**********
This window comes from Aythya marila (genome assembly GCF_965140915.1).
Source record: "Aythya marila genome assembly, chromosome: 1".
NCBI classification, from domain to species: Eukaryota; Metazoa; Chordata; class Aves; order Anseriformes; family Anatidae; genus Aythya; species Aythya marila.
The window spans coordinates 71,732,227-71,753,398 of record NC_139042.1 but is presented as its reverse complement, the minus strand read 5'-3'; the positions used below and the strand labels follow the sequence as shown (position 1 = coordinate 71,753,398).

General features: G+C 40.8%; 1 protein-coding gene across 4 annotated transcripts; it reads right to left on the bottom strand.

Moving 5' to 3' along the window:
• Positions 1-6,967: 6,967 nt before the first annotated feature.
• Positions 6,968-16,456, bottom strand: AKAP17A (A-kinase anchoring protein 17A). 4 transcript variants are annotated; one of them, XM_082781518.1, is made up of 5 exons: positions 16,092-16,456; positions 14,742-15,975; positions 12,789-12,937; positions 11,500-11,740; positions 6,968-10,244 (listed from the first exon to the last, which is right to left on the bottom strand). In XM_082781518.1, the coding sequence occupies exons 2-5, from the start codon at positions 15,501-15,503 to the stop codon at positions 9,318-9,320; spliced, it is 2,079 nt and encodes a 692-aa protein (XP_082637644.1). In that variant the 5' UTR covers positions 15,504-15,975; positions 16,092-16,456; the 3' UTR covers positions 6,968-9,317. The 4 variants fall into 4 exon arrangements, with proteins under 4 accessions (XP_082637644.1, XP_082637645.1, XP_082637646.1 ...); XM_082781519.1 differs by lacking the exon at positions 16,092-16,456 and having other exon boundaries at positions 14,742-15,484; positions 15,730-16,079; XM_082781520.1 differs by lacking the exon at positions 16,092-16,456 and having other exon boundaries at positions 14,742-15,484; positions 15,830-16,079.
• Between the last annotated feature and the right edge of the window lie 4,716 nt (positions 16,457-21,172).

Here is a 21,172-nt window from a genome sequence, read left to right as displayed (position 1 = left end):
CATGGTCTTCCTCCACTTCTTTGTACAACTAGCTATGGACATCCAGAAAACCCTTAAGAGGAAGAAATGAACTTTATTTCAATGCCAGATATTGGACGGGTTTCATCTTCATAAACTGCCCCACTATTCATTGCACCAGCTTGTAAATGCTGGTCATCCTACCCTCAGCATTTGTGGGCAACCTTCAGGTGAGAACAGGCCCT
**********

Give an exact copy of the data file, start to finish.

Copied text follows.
This window comes from Aythya marila (genome assembly GCF_965140915.1).
Source record: "Aythya marila genome assembly, chromosome: 1".
NCBI classification, from domain to species: Eukaryota; Metazoa; Chordata; class Aves; order Anseriformes; family Anatidae; genus Aythya; species Aythya marila.
The window spans coordinates 71,732,227-71,753,398 of record NC_139042.1 but is presented as its reverse complement, the minus strand read 5'-3'; the positions used below and the strand labels follow the sequence as shown (position 1 = coordinate 71,753,398).

General features: G+C 40.8%; 1 protein-coding gene across 4 annotated transcripts; it reads right to left on the bottom strand.

Moving 5' to 3' along the window:
• Positions 1-6,967: 6,967 nt before the first annotated feature.
• Positions 6,968-16,456, bottom strand: AKAP17A (A-kinase anchoring protein 17A). 4 transcript variants are annotated; one of them, XM_082781518.1, is made up of 5 exons: positions 16,092-16,456; positions 14,742-15,975; positions 12,789-12,937; positions 11,500-11,740; positions 6,968-10,244 (listed from the first exon to the last, which is right to left on the bottom strand). In XM_082781518.1, the coding sequence occupies exons 2-5, from the start codon at positions 15,501-15,503 to the stop codon at positions 9,318-9,320; spliced, it is 2,079 nt and encodes a 692-aa protein (XP_082637644.1). In that variant the 5' UTR covers positions 15,504-15,975; positions 16,092-16,456; the 3' UTR covers positions 6,968-9,317. The 4 variants fall into 4 exon arrangements, with proteins under 4 accessions (XP_082637644.1, XP_082637645.1, XP_082637646.1 ...); XM_082781519.1 differs by lacking the exon at positions 16,092-16,456 and having other exon boundaries at positions 14,742-15,484; positions 15,730-16,079; XM_082781520.1 differs by lacking the exon at positions 16,092-16,456 and having other exon boundaries at positions 14,742-15,484; positions 15,830-16,079.
• Between the last annotated feature and the right edge of the window lie 4,716 nt (positions 16,457-21,172).

Here is a 21,172-nt window from a genome sequence, read left to right as displayed (position 1 = left end):
CATGGTCTTCCTCCACTTCTTTGTACAACTAGCTATGGACATCCAGAAAACCCTTAAGAGGAAGAAATGAACTTTATTTCAATGCCAGATATTGGACGGGTTTCATCTTCATAAACTGCCCCACTATTCATTGCACCAGCTTGTAAATGCTGGTCATCCTACCCTCAGCATTTGTGGGCAACCTTCAGGTGAGAACAGGCCCT